Orange has long played a key part in the testing and adoption of ONAP, dating back to when its ECOMP predecessor was created by AT&T as a platform for managing a software-defined network. The move to open source and its development as the ONAP project has made the platform a key component of the new telco open networking movement. But why should other telcos look to ONAP as they embark on their network transformation strategies, and how does it help enable the automated network that will lead to new business opportunities?
  • Lessons from OpenStack Telemetry: Deflation
    At some point, the rules relaxed on new projects addition with the Big Tent initiative, allowing us to rename ourselves to the OpenStack Telemetry team and splitting Ceilometer into several subprojects: Aodh (alarm evaluation functionality) and Panko (events storage). Gnocchi was able to join the OpenStack Telemetry party for its first anniversary.
  • Dev-tools in 2018
    This is a bit late (how is it the middle of April already?!), but the dev-tools team has lots of exciting plans for 2018 and I want to talk about them! [...] We're creating two new teams - Rustdoc, and IDEs and editors - and going to work more closely with the Cargo team. We're also spinning up a bunch of working groups. These are more focused, less formal teams, they are dedicated to a single tool or task, rather than to strategy and decision making. Primarily they are a way to let people working on a tool work more effectively. The dev-tools team will continue to coordinate work and keep track of the big picture.
  • Nonny de la Peña & the Power of Immersive Storytelling
    This week, we’re highlighting VR’s groundbreaking potential to take audiences inside stories with a four part video series. There aren’t many examples of creators doing that more effectively and powerfully than Nonny de la Peña. Nonny de la Peña is a former correspondent for Newsweek, the New York Times and other major outlets. For more than a decade now, de la Peña has been focused on merging her passion for documentary filmmaking with a deep-seeded expertise in VR. She essentially invented the field of “immersive journalism” through her company, Emblematic Group.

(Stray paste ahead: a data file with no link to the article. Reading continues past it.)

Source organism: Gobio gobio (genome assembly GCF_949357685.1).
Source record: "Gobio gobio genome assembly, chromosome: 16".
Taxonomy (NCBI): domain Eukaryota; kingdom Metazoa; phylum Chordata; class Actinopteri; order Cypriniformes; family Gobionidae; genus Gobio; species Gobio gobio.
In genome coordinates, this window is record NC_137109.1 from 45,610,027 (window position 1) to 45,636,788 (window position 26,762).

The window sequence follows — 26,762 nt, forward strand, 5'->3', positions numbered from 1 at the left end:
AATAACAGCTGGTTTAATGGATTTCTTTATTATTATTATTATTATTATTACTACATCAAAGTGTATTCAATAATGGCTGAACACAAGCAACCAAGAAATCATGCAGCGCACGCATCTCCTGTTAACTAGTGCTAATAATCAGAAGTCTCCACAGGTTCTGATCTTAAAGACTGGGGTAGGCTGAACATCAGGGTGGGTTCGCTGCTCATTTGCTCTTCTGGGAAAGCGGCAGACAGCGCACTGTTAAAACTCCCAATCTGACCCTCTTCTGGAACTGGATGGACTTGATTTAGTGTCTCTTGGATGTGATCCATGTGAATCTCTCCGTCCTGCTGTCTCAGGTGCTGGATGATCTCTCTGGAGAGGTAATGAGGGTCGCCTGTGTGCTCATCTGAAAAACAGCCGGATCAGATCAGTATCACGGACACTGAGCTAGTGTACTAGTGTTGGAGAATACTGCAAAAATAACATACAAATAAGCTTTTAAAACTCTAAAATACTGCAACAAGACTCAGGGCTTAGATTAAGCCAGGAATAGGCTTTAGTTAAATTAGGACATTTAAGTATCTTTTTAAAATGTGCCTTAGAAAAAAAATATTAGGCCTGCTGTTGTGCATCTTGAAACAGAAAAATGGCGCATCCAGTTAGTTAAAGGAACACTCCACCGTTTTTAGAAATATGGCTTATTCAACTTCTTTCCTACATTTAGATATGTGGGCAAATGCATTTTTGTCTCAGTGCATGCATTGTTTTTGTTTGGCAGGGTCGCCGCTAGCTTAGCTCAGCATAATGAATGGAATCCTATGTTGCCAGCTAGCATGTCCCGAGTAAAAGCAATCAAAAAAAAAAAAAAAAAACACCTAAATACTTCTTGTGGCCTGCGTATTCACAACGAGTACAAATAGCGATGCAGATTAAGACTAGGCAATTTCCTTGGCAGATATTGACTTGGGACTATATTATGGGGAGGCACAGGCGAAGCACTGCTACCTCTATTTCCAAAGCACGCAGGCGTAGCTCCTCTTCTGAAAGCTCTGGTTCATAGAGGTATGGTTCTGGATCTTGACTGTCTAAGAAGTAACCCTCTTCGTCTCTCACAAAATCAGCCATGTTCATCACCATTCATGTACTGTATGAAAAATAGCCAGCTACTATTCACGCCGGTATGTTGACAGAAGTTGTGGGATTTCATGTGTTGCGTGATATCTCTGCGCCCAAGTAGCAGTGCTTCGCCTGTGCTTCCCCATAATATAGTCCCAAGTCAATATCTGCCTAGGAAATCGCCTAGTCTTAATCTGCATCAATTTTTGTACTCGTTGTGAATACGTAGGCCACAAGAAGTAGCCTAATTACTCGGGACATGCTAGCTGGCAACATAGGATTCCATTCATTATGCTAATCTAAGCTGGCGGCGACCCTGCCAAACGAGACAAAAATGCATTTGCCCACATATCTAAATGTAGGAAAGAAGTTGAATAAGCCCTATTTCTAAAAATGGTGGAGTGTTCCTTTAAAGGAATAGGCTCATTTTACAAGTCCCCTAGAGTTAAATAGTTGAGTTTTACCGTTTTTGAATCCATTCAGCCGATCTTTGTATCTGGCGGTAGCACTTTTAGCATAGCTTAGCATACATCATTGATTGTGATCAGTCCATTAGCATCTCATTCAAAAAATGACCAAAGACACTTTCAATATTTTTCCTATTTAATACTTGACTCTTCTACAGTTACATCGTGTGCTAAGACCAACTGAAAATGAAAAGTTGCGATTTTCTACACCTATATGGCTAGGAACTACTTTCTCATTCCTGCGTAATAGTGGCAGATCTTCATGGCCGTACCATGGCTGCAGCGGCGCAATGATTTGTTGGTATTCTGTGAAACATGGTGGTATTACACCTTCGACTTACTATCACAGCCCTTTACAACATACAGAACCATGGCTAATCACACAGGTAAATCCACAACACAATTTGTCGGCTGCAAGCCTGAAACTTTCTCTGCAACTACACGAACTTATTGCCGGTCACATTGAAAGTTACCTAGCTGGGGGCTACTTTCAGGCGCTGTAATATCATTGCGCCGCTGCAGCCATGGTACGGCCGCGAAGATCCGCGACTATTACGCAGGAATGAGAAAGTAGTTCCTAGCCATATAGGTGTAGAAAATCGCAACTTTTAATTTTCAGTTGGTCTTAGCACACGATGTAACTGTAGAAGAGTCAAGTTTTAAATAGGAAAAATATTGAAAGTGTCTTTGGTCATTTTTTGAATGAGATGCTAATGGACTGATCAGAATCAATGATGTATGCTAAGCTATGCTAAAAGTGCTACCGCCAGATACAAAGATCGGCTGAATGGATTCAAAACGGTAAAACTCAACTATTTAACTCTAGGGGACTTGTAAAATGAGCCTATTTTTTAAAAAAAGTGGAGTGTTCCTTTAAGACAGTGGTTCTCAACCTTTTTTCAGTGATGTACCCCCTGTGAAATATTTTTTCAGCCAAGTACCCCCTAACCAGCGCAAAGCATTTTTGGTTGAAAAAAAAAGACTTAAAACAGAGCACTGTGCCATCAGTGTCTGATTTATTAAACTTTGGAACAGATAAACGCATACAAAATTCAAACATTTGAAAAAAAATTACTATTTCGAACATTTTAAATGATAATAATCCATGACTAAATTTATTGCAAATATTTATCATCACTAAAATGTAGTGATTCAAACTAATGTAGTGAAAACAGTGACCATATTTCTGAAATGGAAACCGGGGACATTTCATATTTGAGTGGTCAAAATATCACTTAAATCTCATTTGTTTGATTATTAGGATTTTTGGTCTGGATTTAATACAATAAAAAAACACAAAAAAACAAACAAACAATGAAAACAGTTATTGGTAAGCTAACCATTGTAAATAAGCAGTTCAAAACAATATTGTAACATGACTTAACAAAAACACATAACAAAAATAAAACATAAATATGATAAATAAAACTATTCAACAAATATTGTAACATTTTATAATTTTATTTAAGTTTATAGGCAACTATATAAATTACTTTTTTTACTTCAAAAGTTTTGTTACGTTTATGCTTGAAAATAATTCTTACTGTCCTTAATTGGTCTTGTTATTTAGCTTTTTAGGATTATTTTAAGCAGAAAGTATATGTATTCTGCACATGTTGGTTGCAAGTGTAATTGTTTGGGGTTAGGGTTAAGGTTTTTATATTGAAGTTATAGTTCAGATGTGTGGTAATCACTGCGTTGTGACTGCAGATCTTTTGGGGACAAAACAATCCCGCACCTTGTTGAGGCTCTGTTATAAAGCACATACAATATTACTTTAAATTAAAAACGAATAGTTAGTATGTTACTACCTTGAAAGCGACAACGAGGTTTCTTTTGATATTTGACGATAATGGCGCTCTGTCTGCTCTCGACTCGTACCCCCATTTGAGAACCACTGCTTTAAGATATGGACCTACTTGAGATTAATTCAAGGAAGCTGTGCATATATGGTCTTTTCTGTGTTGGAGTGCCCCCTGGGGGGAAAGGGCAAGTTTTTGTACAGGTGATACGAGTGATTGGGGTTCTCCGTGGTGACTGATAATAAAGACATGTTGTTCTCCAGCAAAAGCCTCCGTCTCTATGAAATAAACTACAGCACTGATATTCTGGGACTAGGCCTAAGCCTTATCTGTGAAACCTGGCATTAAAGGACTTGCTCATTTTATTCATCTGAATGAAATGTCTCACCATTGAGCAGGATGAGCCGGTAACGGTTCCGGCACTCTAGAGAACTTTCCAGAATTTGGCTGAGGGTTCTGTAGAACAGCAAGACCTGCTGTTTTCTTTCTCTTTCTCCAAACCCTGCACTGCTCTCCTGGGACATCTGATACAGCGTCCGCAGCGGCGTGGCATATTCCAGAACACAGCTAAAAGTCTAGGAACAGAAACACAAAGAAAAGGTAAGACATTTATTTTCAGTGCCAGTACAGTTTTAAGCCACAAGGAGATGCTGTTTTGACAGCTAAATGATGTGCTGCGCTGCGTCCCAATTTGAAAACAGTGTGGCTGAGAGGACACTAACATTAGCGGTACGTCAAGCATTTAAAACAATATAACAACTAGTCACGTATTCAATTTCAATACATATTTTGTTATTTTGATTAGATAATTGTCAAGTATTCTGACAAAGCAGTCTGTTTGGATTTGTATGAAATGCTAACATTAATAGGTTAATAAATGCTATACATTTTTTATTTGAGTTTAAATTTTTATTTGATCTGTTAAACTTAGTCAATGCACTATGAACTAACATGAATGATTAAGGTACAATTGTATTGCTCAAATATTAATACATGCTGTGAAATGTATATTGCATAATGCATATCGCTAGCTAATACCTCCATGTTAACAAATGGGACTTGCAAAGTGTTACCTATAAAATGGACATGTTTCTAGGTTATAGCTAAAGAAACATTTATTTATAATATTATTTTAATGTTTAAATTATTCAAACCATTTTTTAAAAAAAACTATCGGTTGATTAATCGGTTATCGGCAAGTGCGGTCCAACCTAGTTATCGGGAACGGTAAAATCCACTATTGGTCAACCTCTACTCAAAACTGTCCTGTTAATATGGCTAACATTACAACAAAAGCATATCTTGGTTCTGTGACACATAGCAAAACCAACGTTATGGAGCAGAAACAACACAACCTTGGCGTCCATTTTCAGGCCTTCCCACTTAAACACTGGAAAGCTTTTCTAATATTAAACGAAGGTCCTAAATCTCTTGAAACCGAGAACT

• Collabora Online 3.2 Brings More Powerful Features to LibreOffice in the Cloud
    Michael Meeks of the Collabora Productivity has the pleasure of informing Softpedia today on the availability of Collabora Online 3.2, the second point release of the Collabora Online 3 series that promises yet another layer of new features and improvements to the enterprise-ready, cloud-based office suite. Based on the LibreOffice 6.1 open-source office suite, Collabora Online 3.2 introduces support for creating and inserting charts into Writer and Impress documents, and the ability to validate data in Calc, which might come in handy for engineers who want to do a final assembly inspection on their tablets, as well as to collaborate with their colleagues to ensure all tests are passed by a complete product.
  • Oracle demands dev tear down iOS app that has 'JavaScript' in its name
    Oracle, claims developer Zhongmin Steven Guo, has demanded that Apple remove an app he created because it contains the trademarked term "JavaScript." The app in question, published by Guo's Tyanya Software LLC – which appears to be more a liability shield than a thriving software business – is titled "HTML5, CSS, JavaScript, HTML, Snippet Editor." The name, Guo explains in a Hacker News comment, was chosen in an effort to "game the App Store ranking by adding all the keywords to the app name."
  • FoundationDB is Open Source
    Starting today, FoundationDB starts its next chapter as an open source project! FoundationDB is a distributed datastore, designed from the ground up to be deployed on clusters of commodity hardware. These clusters scale well as you add machines, automatically heal from hardware failures, and have a simple API. The key-value store supports fully global, cross-row ACID transactions. That's the highest level of data consistency possible. What does this mean for you? Strong consistency makes your application code simpler, your data models more efficient, and your failure modes less surprising. The great thing is that FoundationDB is already well-established — it's actively developed and has years of production use. We intend to drive FoundationDB forward as a community project and we welcome your participation.
  • Apple Open Sources FoundationDB, Releases Code On GitHub